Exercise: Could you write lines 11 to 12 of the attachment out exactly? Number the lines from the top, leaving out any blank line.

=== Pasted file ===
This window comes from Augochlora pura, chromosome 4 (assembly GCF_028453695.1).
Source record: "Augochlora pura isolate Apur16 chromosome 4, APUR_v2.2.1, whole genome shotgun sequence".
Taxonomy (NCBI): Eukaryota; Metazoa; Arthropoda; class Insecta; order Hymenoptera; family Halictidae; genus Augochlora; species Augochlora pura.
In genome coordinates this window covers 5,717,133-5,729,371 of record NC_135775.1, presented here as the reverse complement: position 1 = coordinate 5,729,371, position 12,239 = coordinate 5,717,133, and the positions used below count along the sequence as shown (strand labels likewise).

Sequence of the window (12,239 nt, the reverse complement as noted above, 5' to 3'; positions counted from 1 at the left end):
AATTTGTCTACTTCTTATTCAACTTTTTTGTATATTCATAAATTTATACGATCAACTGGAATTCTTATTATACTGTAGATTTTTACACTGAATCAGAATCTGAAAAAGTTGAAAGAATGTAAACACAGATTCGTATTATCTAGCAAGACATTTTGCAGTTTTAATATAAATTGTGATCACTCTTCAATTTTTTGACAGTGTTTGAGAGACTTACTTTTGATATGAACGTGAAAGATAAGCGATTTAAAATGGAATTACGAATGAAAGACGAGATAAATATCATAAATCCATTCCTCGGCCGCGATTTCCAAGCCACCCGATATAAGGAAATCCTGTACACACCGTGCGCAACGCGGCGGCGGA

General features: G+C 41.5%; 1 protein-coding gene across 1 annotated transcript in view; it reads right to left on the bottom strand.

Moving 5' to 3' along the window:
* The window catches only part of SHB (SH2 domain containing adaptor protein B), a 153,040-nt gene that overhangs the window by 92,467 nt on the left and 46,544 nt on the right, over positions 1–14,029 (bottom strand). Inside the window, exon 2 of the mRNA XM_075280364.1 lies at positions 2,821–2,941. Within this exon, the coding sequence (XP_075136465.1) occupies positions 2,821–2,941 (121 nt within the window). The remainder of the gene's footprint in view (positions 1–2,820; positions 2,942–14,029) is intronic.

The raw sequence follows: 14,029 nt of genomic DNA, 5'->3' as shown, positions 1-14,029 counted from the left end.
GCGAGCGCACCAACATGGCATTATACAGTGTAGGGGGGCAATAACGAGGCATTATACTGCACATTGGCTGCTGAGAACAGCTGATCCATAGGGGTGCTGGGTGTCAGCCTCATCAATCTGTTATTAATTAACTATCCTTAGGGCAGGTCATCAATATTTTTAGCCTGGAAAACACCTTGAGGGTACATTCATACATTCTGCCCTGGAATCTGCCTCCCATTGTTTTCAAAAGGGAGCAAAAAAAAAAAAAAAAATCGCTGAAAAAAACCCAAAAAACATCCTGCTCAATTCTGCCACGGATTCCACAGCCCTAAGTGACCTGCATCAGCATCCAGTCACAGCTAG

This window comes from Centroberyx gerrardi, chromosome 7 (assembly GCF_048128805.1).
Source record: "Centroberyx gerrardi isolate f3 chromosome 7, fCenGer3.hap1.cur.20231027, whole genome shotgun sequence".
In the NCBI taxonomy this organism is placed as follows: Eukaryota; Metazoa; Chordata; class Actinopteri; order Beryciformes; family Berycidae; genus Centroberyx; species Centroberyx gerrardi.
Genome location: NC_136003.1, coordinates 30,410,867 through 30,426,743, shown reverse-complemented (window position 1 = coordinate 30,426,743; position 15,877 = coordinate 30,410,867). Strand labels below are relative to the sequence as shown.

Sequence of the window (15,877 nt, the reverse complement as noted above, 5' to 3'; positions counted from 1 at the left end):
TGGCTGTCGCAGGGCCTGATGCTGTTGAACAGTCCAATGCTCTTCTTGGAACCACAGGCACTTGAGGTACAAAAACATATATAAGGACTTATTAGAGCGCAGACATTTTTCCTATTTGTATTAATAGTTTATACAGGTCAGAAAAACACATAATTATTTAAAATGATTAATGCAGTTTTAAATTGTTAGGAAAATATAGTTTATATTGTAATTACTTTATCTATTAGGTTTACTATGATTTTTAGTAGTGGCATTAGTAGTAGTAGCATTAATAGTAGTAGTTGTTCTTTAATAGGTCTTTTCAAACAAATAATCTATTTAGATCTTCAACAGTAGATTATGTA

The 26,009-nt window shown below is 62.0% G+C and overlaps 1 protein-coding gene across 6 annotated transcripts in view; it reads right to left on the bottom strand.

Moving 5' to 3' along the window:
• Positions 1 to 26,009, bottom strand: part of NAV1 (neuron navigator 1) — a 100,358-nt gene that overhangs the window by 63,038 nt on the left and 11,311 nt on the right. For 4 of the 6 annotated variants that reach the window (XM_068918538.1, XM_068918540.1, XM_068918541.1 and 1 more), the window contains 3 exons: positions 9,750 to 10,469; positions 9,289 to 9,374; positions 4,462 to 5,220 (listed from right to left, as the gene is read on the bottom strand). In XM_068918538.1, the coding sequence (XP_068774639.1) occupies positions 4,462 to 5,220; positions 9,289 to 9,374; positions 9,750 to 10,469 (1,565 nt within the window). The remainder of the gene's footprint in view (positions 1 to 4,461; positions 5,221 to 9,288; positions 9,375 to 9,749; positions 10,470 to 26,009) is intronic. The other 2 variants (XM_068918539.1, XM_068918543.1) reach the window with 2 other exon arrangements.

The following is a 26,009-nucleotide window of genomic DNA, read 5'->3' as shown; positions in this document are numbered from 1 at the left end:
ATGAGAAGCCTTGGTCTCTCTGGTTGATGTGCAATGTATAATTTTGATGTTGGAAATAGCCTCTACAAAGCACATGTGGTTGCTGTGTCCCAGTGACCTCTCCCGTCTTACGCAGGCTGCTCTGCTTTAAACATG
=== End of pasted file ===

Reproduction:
GCGAGCGCACCAACATGGCATTATACAGTGTAGGGGGGCAATAACGAGGCATTATACTGCACATTGGCTGCTGAGAACAGCTGATCCATAGGGGTGCTGGGTGTCAGCCTCATCAATCTGTTATTAATTAACTATCCTTAGGGCAGGTCATCAATATTTTTAGCCTGGAAAACACCTTGAGGGTACATTCATACATTCTGCCCTGGAATCTGCCTCCCATTGTTTTCAAAAGGGAGCAAAAAAAAAAAAAAAAATCGCTGAAAAAAACCCAAAAAACATCCTGCTCAATTCTGCCACGGATTCCACAGCCCTAAGTGACCTGCATCAGCATCCAGTCACAGCTAG

This window comes from Centroberyx gerrardi, chromosome 7 (assembly GCF_048128805.1).